Passus I, Stanza 15, Lines 323 through 342:
King Arthur to the rider says, “Sir, now we see you will say but folly” (323). To “Folly” is to be foolish, deficient in thought and understanding (323). Arthur continues, “Which whoso has sought, it suits that he find” (324). Arthur says, whomever or “Whoso” you seek, you shall find (324). Arthur means-you say many words, but are a fool in a state of deficient thought and understanding. Who you seek, you shall find.
Arthur says, “No guest here is aghast [of your] great words” (325). To be “Aghast” is to be frightened and terrified (325). Arthur requests the rider’s “Gisarme” (326). A “Gisarme” is a battle-axe with a long blade (326). The blade is sharp on both sides, and ends in a sharp point. Arthur makes a deal-if the rider gives him the gisarme, the “boon” he requests shall “be granted” (327). A “boon” is a favor asked of humans. Arthur “leaps … lightly” towards the rider, and “lays hold of his weapon” (328). Arthur grabs the gisarme, and thereby, accepts to participate in the beheading game.
The rider “Fiercely alights” (329). To “Fiercely alight” is to dismount aggressively from his horse (329). Arthur has his “Ax, and the haft grips” (330). To “Haft grip” is to grasp the handle of the ax (330). The ax is the gisarme. Arthur “Sternly stirs [the gisarme] about, on striking bent” (331). To “Sternly stir” is to swing actively and energetically with sternness and severity of temper (331). A “Striking bent” is to strike with a degree of curvature (331).
The rider on foot “Stood before The rider was “No more moved nor dismayed for his mighty dints” (336), than when a “bold man on the bench … brought him … wine” (337-338). A “Mighty dint” is a hardy blow (336). That bold man was “Gawain by Guenevere” (339). Gawain toward the “King doth now incline” (340). Gawain bows to Arthur, and “Beseeches” or begs, to all in attendance, that this “melee may be mine” (341-342). A “Melee” is a battle. Gawain, in the name of King Arthur, accepts the rider’s challenge to a Christmas game of beheading.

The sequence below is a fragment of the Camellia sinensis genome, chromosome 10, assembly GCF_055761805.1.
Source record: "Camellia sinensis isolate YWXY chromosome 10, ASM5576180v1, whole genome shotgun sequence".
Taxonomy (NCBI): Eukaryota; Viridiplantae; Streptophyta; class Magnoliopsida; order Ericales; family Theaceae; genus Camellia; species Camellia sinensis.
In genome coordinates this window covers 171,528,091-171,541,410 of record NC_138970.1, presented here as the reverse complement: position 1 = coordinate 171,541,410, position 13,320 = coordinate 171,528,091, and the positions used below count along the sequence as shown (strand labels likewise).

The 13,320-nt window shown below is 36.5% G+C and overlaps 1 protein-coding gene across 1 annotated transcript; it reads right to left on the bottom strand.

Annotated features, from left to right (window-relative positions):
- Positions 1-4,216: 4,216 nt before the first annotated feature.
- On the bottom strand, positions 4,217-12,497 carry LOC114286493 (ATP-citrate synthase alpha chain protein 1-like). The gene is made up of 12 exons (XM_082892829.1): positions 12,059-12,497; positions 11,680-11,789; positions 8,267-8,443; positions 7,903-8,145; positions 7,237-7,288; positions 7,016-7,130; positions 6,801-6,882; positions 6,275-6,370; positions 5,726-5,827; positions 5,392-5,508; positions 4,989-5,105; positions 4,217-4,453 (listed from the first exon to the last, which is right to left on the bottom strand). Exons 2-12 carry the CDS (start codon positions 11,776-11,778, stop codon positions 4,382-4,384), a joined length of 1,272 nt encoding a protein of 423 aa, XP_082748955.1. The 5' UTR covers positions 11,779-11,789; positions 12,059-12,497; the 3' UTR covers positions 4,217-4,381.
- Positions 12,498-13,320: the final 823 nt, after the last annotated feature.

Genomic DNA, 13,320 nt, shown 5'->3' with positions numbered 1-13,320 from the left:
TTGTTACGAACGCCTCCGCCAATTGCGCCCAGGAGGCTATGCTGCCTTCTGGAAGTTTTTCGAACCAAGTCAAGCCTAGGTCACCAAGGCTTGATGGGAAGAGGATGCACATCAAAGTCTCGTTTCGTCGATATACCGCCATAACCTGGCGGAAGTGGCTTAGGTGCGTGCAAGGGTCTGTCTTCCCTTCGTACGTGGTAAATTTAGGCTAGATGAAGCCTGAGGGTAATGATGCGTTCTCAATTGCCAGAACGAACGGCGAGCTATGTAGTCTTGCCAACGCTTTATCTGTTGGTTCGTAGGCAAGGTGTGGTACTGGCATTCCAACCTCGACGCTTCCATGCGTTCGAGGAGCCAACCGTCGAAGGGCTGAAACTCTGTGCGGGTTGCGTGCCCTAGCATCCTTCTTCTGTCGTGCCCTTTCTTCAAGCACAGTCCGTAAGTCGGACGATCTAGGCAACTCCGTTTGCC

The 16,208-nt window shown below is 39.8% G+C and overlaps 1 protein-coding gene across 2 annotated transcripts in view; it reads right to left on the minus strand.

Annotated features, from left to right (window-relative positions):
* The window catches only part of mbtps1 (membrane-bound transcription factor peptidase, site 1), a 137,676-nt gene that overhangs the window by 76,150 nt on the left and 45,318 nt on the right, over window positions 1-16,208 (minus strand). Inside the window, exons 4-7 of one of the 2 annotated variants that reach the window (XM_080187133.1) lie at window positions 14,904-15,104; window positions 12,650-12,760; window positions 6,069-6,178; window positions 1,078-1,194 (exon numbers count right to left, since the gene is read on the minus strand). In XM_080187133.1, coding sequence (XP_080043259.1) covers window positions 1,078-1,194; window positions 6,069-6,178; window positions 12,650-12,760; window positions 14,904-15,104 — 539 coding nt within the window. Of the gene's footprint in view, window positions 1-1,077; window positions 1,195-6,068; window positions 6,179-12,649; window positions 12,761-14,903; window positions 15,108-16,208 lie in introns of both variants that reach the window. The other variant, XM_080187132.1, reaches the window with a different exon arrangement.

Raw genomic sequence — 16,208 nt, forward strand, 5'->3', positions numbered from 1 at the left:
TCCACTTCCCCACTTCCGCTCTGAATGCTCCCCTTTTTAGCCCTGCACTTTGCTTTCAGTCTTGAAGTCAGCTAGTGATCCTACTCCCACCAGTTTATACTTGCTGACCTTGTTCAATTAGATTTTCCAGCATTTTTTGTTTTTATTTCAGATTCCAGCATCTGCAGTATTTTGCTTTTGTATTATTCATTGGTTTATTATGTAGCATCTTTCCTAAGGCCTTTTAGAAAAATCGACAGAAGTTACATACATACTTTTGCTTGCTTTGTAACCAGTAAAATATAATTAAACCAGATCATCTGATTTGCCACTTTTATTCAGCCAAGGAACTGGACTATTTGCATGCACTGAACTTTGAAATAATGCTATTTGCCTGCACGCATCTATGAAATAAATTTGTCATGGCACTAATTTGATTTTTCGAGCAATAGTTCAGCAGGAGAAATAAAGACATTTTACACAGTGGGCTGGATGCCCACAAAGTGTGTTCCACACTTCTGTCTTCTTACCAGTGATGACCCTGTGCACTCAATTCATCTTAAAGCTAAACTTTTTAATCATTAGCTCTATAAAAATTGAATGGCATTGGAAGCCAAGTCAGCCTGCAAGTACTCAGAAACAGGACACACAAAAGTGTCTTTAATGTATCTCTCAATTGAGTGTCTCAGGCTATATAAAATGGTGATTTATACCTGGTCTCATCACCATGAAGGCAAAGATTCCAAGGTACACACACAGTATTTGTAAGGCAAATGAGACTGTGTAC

Modern English Translation:
And said “Sir, now we see you will say but folly,
Which whoso has sought, it suits that he find.
No guest here is aghast of your great words.
Give to me your gisarme, in God’s own name,
And the boon you have begged shall straight be granted.”
He leaps to him lightly, lays hold of his weapon;
The green fellow on foot fiercely alights.
Now has Arthur his ax, and the haft grips,
And sternly stirs it about, on striking bent.
The stranger before him stood there erect,
Higher than any in the house by a head and more;
With stern look as he stood, he stroked his beard,
And with undaunted countenance drew down his coat,
No more moved nor dismayed for his mighty dints
Than any bold man on bench had brought him a drink
Gawain by Guenevere
Toward the king doth now incline:
“I beseech, before all here,
That this melee may be mine.”
Middle English Manuscript:
Ande sayde, ‘Haþel, by heuen, þyn askyng is nys,
And as þou foly hatz frayst, fynde þe behoues.
I know no gome þat is gast of þy grete wordes;
Gif me now þy geserne, vpon Godez halue,
And I schal bayþen þy bone þat þou boden habbes.’
Ly3tly lepez he hym to, and la3t at his honde.
Þen feersly þat oþer freke vpon fote ly3tis.
Now hatz Arthure his axe, and þe halme grypez,
And sturnely sturez hit aboute, þat stryke wyth hit þo3t.
Þe stif mon hym bifore stod vpon hy3t,
Herre þen ani in þe hous by þe hede and more.
Wyth sturne schere þer he stod he stroked his berde,
And wyth a countenaunce dry3e he dro3 doun his cote,
No more mate ne dismayd for hys mayn dintez
Þen any burne vpon bench hade bro3t hym to drynk
Gawan, þat sate bi þe quene,
To þe kyng he can enclyne:
‘I beseche now with sa3ez sene
Þis melly mot be myne.’
Pearl, Cleanness, Patience, and Sir Gawain reproduced in facsimile from MS. Cotton Nero
A. x with Introduction by Sir I. Gollancz, E.E.T.S. 162, 1923.
Syr Gawayne, ed. Sir F. Madden, Bannatyne Club, 1839.
Sir Gawayne and The Green Knight, ed. R. Morris, E.E.T.S. 4, 1864, revd. Sir I. Gollancz 1897 and 1912.
Sir Gawain and The Green Knight, ed. J. R. R. Tolkien and E. V. Gordon, Oxford, 1925.
The Poems of the Pearl Manuscript: Pearl, Cleanness, Patience, Sir Gawain and the Green Knight. Eds. Malcom Andrew, and Ronald Waldron. Exeter: U of Exeter, 1987.
“Sir Gawain and the Green Knight.” The Norton Anthology of English Literature, The Middle Ages. 8th ed. Vol. A. Eds. Alfred David, and James Simpson. New York, N.Y.: W.W. Norton & Company, Inc., 2006. 160-213.
Oxford English Dictionary Online. 2nd ed. 1989. Lane Library, Ripon College, Ripon, WI.